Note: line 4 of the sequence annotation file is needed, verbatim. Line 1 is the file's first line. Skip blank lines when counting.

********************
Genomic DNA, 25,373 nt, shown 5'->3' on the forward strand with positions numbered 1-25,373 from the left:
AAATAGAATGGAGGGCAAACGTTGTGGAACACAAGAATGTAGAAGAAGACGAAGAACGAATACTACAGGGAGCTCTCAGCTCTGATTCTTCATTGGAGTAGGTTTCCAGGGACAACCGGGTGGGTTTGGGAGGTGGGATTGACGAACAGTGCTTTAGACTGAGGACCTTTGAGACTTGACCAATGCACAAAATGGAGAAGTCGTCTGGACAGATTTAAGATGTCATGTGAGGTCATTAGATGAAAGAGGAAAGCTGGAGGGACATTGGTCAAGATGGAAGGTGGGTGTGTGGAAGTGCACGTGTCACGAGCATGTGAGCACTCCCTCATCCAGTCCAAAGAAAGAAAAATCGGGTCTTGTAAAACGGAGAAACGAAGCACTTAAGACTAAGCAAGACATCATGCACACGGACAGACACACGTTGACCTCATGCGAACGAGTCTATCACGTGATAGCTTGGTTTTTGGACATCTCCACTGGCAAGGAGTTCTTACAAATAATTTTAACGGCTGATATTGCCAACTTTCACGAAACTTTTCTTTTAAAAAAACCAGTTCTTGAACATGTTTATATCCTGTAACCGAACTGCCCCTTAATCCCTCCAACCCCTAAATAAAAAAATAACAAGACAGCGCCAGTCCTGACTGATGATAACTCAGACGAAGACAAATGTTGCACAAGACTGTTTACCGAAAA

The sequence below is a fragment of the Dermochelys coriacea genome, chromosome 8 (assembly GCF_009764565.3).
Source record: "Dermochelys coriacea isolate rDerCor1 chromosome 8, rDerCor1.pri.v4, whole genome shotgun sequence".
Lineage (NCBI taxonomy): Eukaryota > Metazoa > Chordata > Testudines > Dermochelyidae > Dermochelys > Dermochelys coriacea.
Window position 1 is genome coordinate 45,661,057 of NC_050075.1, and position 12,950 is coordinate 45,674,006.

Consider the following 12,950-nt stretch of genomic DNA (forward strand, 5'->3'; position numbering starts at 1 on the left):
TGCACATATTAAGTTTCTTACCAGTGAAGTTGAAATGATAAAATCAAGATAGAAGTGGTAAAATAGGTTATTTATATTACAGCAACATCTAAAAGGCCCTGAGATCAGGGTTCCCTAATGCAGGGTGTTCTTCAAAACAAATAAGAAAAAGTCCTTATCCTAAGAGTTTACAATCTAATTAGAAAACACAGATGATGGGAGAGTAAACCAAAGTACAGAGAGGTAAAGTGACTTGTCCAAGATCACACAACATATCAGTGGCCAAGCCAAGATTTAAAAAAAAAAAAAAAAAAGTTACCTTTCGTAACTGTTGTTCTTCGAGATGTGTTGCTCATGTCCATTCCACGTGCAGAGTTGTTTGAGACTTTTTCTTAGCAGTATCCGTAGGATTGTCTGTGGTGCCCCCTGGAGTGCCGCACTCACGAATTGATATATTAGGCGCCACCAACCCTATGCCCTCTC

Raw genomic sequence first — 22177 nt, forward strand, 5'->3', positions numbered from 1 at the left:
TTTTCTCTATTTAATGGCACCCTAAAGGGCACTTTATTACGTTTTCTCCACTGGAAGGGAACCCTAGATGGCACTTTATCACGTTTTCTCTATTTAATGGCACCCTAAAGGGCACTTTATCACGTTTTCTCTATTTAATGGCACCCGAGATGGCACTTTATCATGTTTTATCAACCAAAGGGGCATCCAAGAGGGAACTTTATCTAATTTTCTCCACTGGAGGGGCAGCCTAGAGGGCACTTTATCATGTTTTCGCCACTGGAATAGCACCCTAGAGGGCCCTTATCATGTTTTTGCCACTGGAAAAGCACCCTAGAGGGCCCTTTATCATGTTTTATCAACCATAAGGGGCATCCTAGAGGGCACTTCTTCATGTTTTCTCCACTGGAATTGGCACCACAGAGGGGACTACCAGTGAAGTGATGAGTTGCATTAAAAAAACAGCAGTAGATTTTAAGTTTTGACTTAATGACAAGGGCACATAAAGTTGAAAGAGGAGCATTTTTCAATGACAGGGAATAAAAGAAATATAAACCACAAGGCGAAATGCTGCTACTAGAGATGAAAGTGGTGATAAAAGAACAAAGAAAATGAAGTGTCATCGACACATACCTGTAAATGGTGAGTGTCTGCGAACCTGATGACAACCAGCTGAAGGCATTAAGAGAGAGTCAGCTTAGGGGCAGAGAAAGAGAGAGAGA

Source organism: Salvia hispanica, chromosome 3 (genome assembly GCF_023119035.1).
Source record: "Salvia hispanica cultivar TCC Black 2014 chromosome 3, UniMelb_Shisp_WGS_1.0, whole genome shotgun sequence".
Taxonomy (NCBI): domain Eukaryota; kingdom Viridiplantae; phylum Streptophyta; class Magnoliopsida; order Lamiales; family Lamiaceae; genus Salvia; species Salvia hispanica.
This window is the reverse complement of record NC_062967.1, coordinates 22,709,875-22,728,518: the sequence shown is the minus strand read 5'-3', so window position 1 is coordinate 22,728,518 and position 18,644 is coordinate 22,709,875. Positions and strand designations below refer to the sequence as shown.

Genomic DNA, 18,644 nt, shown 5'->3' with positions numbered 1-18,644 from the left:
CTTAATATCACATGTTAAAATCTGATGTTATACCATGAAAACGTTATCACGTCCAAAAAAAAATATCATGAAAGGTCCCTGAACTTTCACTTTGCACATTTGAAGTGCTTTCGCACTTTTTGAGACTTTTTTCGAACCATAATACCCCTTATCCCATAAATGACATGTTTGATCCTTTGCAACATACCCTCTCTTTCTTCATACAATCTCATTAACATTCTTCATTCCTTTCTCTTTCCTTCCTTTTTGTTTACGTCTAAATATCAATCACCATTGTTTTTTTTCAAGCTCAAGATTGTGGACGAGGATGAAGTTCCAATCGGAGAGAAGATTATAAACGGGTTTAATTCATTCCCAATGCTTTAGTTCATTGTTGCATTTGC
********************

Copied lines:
Source record: "Dermochelys coriacea isolate rDerCor1 chromosome 8, rDerCor1.pri.v4, whole genome shotgun sequence".